Monday, April 1, 2013

OK, EPA, the waterways are filthy, so what are you going to do?

Here's what Public Employees for Environmental Responsbility, or PEER, says about the EPA's just-released report card on America's streams:
Last week, the U.S. Environmental Protection Agency released the results of the first comprehensive survey of the health of thousands of stream and river miles across the country, finding that more than half – 55% – are in poor condition for aquatic life.
But, a close reading reveals that this was not new data.  It was drawn from the 2008-2009 National Rivers and Stream Assessment – some of this data is five years old.  Moreover, most all of it has been available for months.  Back in November, following the 40th anniversary of the Clean Water Act, PEER released this same data. 

While the EPA news release did not sugar coat matters, it omitted mention of these even more distressing results:
  • More than three-quarters (81%) of U.S. coastal waters are impaired, as are two-thirds (66%) of our bays and estuaries and more than half (51%) of near coastal ocean waters;
  • More than two-thirds (69%) of our lakes, reservoirs and ponds are impaired as are virtually all of the Great Lakes shorelines (98%) and waters (100%); and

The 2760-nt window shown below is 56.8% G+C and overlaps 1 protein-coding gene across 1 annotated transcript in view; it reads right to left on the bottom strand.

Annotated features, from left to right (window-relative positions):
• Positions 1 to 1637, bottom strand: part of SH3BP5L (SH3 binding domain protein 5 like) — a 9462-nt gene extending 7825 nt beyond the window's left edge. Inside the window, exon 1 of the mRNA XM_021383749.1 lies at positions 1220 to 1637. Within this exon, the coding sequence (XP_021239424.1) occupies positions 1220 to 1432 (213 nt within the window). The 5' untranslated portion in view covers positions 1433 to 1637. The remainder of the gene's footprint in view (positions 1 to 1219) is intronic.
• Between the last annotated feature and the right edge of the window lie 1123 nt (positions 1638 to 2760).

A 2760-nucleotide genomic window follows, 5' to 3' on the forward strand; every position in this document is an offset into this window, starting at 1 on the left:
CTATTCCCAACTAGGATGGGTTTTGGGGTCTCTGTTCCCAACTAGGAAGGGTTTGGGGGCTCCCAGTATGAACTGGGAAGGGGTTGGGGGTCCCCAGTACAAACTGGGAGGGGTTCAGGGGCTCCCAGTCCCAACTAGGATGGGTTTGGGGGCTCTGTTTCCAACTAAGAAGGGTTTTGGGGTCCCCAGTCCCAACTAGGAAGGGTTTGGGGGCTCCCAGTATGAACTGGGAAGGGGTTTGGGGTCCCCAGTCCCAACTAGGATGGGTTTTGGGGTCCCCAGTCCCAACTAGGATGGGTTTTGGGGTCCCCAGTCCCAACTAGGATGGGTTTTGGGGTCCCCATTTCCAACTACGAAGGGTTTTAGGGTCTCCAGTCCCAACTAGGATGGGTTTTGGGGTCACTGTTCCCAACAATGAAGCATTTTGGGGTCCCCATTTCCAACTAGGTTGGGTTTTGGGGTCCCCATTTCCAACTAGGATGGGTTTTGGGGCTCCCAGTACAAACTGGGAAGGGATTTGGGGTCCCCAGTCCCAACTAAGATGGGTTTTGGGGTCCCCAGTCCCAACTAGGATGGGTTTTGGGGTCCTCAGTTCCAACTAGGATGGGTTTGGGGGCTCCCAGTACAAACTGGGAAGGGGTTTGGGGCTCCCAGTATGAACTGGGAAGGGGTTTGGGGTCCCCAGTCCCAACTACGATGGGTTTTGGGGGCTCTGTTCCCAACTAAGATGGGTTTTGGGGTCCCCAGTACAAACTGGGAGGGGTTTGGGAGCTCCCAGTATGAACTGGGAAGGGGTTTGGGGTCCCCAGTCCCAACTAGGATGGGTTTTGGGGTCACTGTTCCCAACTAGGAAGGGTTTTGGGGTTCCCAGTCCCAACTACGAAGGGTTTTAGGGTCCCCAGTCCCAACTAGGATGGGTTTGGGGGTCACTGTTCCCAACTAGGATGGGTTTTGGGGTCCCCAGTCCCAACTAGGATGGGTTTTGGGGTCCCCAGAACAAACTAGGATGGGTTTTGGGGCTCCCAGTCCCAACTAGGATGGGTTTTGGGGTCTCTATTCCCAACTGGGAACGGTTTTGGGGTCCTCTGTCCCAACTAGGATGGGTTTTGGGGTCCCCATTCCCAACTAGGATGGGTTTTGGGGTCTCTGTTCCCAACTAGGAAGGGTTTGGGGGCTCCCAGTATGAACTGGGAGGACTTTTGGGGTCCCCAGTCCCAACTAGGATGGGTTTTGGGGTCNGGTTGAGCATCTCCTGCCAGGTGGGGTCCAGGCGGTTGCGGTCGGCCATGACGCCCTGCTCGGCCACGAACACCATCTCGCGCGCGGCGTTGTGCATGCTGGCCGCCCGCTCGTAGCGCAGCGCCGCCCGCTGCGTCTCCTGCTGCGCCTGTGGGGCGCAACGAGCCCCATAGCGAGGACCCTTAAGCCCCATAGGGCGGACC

• More than four-fifths (84%) of the nation’s wetlands are also impaired.
Viewed in this context, the EPA headline that more than half of our rivers and streams are in “poor condition” was the good news.  Also unmentioned in this spasm of official semi-candor is even these dismal numbers are likely dramatic underestimates because:
  • The EPA figures are based on “assessed” waters but only 27% of rivers and streams, for example, have been assessed as have only 1% of wetlands;
Even worse, EPA figures show clean water progress has slowed during the Obama term. In 2008, there were 339 impaired waters which were restored to their intended uses but only 109 water-bodies were restored in 2012. Similarly, in 2008 agencies addressed 420 causes of water-body impairment but by 2012 that number had fallen to 255.
So what does EPA propose to do about it?  Very little.  According to its release-
“EPA plans to use this new data to inform decision making about addressing critical needs around the country for rivers, streams, and other waterbodies. This comprehensive survey will also help develop improvements to monitoring these rivers and streams across jurisdictional boundaries…”
I have a better idea as to what EPA should do – START ENFORCING THE CLEAN WATER ACT.  The PEER files are full of cases where EPA is shirking its duty to go after major water polluters.
After 40 years of the Clean Water Act, our rivers may look better and may be less likely to catch on fire, like Ohio’s Cuyahoga River did back in 1969, but the true quality of our waters may be regressing – just ask the next inter-sex fish you encounter. 

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